Life Support (which opens tonight in Harold Pinter's production, starring Alan Bates) looks instead at the tragi-comic predicament of a man who insists on carrying on - doing both sides of the marriage, in effect - in the hope of jogging his vegetable-ised wife back to consciousness. His is a situation that has most of the pain of widowhood (the guilt about things done and not done; the ache of questions left unanswered etc) with none of its emotional privileges - the permission, say, to grieve freely.
It's made worse here by the blackly farcical circumstances of the cock- up in Guadalupe that puts the wife in a coma in the first place. The Bates character is a fraudulent travel-writer who makes up all his humorously accident-prone adventures in foreign parts in the safety of his hotel suite. For once, something actually happens in the spirit of his books and the ironic result is tragedy.
Gray isn't knocking this type of writing, though - "it's a perfectly decent way to make a living, if it gives pleasure to people". What he is pin-pointing is the risk of a writer being hoist by his own prose persona. A parallel would be the unputdownable production memoirs that Gray himself has published, which make the idea of the obsessive, tunnel-visioned writer / director engagingly hilarious. The joke would backfire badly, though, "if someone were to die because one hadn't bothered to answer the telephone".
The central couple in Life Support have a history of alcoholism - a topic that inevitably crops up a fair bit in our conversation. It was the "boredom, boredom, boredom, boredom" of academic life in Hong Kong and a freak-filled common room "to which only Dickens could do justice" that drove his brother Piers, author of a first-rate study of TS Eliot's intellectual development, to despair and to the bottle. As for the lecturer in his novella, Broken Hearts, she is so befuddled by gin that she can't even remember that she's been fired from the staff or that the inset lesbian-bondage fantasia, supposedly written out of spite by a vindictive student, is in fact her own masochistic work.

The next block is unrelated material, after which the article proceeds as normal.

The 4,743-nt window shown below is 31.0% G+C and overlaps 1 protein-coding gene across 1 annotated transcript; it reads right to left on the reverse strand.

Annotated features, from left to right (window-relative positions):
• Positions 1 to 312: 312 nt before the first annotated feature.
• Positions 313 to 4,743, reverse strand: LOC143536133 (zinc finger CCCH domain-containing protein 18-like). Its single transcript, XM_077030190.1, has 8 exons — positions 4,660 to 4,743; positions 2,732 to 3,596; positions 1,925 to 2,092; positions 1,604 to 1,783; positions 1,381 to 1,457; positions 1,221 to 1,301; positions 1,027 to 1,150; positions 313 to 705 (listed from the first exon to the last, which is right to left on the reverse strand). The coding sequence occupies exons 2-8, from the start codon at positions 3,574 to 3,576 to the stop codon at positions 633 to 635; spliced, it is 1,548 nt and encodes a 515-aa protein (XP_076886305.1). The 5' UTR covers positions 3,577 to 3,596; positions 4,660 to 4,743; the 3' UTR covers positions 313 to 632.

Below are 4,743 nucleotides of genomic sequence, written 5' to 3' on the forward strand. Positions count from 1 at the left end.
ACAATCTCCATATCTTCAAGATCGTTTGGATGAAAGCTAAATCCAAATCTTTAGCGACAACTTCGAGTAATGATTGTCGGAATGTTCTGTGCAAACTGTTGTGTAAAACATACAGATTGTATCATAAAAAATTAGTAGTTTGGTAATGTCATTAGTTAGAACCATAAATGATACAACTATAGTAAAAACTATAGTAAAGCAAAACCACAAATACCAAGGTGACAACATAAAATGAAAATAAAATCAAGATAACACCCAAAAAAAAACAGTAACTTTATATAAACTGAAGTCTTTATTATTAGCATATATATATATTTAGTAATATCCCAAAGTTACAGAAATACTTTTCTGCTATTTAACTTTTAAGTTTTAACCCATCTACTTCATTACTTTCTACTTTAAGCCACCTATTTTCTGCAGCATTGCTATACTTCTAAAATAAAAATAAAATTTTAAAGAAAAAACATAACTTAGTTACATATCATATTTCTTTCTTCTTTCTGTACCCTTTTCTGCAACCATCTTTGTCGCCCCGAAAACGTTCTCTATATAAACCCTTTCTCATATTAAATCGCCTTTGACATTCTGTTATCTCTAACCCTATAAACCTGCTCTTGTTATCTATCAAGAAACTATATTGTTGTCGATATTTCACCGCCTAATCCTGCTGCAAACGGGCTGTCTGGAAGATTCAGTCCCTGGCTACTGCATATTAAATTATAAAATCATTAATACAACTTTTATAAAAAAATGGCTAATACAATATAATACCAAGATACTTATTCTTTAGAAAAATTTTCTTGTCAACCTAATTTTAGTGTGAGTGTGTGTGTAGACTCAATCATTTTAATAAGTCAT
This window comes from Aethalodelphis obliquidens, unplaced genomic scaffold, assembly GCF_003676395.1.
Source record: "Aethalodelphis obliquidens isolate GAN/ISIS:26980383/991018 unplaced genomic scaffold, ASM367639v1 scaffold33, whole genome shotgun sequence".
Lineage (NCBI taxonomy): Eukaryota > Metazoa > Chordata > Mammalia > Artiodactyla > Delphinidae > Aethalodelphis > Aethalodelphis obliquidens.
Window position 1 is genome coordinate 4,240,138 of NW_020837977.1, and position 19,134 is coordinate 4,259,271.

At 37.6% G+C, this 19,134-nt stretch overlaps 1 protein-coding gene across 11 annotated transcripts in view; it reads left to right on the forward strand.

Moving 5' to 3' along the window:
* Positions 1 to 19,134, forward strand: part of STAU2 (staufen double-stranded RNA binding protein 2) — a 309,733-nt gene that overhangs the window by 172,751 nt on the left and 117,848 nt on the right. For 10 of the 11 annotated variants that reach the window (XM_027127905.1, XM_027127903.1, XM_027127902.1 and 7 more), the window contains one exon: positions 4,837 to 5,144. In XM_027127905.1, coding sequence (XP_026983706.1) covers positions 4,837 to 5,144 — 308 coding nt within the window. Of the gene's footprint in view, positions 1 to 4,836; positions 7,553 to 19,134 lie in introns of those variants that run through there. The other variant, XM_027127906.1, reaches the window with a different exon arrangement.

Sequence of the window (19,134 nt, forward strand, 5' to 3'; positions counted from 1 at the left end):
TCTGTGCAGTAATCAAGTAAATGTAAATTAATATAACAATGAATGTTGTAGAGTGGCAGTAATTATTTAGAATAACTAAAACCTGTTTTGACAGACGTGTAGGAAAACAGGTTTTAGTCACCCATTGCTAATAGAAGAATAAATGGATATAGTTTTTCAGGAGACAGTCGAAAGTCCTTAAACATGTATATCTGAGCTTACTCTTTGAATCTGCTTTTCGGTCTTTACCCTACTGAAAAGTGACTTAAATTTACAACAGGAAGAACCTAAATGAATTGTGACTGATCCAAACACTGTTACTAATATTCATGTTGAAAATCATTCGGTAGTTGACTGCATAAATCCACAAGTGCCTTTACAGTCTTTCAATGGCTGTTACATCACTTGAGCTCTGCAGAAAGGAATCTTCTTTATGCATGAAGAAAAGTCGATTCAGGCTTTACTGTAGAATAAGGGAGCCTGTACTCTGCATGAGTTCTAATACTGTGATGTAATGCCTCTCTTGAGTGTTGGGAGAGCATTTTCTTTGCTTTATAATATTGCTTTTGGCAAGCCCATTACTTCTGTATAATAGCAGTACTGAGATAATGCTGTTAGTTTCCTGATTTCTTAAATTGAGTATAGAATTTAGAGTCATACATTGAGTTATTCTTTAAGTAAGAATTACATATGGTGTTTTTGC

This last detail also seems to have escaped some young reviewers of the book - ironic support, perhaps, for the novella's ebulliently jaundiced view of the decline of English studies and general literateness in a PC- riddled world where literature is regarded as "a middle-class insult on the oppressed masses".
Gray confesses himself bemused, however, at the determination to categorise the book as a campus novel. It started off, he says, as an attempt to write straight pornography, but turned, "as is the way", into a study of lovelessness.
Full of praise for Pinter and Bates, who have had to "fly blind" with Life Support, Gray has been hors de combat during rehearsals and the play's pre-London tour because of his illness - a far cry, as he admits, from the kind of driven, all-consuming preoccupation with production matters recorded in such books as An Uncommon Pursuit. "One may be continuously mad," he laughs. "But the forms of madness change." Surveying the future, he confides, "I don't know what life is going to be like when it comes back to the reality of working without drink. I've never done it." And, clutching the remains of a bottle of elderflower water, he pads off home to build up strength for the attemptn
`Life Support' is at the Aldwych Theatre, London WC2 (0171-416 6003). Booking to 18 Oct
Simon Gray's book `Breaking Hearts' is published by Faber
`When Lazarev turned his back on the orchestra and conducted the audience instead, our spirits soared even higher. It was great fun -and it could only have happened at the Proms'
Robert Cowan on the Royal Scottish National Orchestra, Arts reviews, page 11Reuse content